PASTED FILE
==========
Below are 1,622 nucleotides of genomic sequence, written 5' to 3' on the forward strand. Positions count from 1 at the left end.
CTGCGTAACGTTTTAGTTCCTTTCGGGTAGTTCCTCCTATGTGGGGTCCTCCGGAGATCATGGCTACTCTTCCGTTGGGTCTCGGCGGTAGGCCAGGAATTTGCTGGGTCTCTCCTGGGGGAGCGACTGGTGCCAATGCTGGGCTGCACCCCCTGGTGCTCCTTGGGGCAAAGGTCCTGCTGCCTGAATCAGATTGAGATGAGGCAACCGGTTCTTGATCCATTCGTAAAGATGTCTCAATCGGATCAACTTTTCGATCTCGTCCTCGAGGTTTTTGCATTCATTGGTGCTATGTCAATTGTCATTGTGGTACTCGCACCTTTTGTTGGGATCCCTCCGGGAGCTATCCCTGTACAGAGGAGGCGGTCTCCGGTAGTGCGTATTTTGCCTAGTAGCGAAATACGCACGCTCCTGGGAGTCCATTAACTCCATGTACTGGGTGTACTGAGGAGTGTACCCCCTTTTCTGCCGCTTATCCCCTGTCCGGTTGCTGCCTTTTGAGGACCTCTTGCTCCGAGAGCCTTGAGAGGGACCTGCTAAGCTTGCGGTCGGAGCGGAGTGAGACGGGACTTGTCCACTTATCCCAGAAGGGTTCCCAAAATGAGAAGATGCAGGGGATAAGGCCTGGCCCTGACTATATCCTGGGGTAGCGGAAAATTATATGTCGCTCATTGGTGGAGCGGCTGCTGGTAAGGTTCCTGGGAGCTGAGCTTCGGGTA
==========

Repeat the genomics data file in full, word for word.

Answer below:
Below are 1,622 nucleotides of genomic sequence, written 5' to 3' on the forward strand. Positions count from 1 at the left end.
CTGCGTAACGTTTTAGTTCCTTTCGGGTAGTTCCTCCTATGTGGGGTCCTCCGGAGATCATGGCTACTCTTCCGTTGGGTCTCGGCGGTAGGCCAGGAATTTGCTGGGTCTCTCCTGGGGGAGCGACTGGTGCCAATGCTGGGCTGCACCCCCTGGTGCTCCTTGGGGCAAAGGTCCTGCTGCCTGAATCAGATTGAGATGAGGCAACCGGTTCTTGATCCATTCGTAAAGATGTCTCAATCGGATCAACTTTTCGATCTCGTCCTCGAGGTTTTTGCATTCATTGGTGCTATGTCAATTGTCATTGTGGTACTCGCACCTTTTGTTGGGATCCCTCCGGGAGCTATCCCTGTACAGAGGAGGCGGTCTCCGGTAGTGCGTATTTTGCCTAGTAGCGAAATACGCACGCTCCTGGGAGTCCATTAACTCCATGTACTGGGTGTACTGAGGAGTGTACCCCCTTTTCTGCCGCTTATCCCCTGTCCGGTTGCTGCCTTTTGAGGACCTCTTGCTCCGAGAGCCTTGAGAGGGACCTGCTAAGCTTGCGGTCGGAGCGGAGTGAGACGGGACTTGTCCACTTATCCCAGAAGGGTTCCCAAAATGAGAAGATGCAGGGGATAAGGCCTGGCCCTGACTATATCCTGGGGTAGCGGAAAATTATATGTCGCTCATTGGTGGAGCGGCTGCTGGTAAGGTTCCTGGGAGCTGAGCTTCGGGTA